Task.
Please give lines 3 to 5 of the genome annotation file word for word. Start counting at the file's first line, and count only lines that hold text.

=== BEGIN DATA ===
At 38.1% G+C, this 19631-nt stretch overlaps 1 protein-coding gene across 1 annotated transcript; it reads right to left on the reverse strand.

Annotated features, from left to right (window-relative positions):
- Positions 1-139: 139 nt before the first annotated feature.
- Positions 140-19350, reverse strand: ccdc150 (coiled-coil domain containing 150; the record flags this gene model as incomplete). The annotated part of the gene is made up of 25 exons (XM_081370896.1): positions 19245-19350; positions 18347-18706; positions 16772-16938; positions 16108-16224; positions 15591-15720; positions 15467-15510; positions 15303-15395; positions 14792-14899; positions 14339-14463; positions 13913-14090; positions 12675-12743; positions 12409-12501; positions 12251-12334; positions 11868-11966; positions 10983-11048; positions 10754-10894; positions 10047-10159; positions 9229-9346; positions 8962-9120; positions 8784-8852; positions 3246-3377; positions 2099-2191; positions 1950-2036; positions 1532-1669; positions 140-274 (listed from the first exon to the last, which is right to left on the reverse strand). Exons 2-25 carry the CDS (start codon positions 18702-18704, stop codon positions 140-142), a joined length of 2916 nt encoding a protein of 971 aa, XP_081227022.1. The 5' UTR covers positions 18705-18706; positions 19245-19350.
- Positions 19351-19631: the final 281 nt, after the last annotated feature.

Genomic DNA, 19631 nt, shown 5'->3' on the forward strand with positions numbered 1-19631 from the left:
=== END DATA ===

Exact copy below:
- Positions 1-139: 139 nt before the first annotated feature.
- Positions 140-19350, reverse strand: ccdc150 (coiled-coil domain containing 150; the record flags this gene model as incomplete). The annotated part of the gene is made up of 25 exons (XM_081370896.1): positions 19245-19350; positions 18347-18706; positions 16772-16938; positions 16108-16224; positions 15591-15720; positions 15467-15510; positions 15303-15395; positions 14792-14899; positions 14339-14463; positions 13913-14090; positions 12675-12743; positions 12409-12501; positions 12251-12334; positions 11868-11966; positions 10983-11048; positions 10754-10894; positions 10047-10159; positions 9229-9346; positions 8962-9120; positions 8784-8852; positions 3246-3377; positions 2099-2191; positions 1950-2036; positions 1532-1669; positions 140-274 (listed from the first exon to the last, which is right to left on the reverse strand). Exons 2-25 carry the CDS (start codon positions 18702-18704, stop codon positions 140-142), a joined length of 2916 nt encoding a protein of 971 aa, XP_081227022.1. The 5' UTR covers positions 18705-18706; positions 19245-19350.
- Positions 19351-19631: the final 281 nt, after the last annotated feature.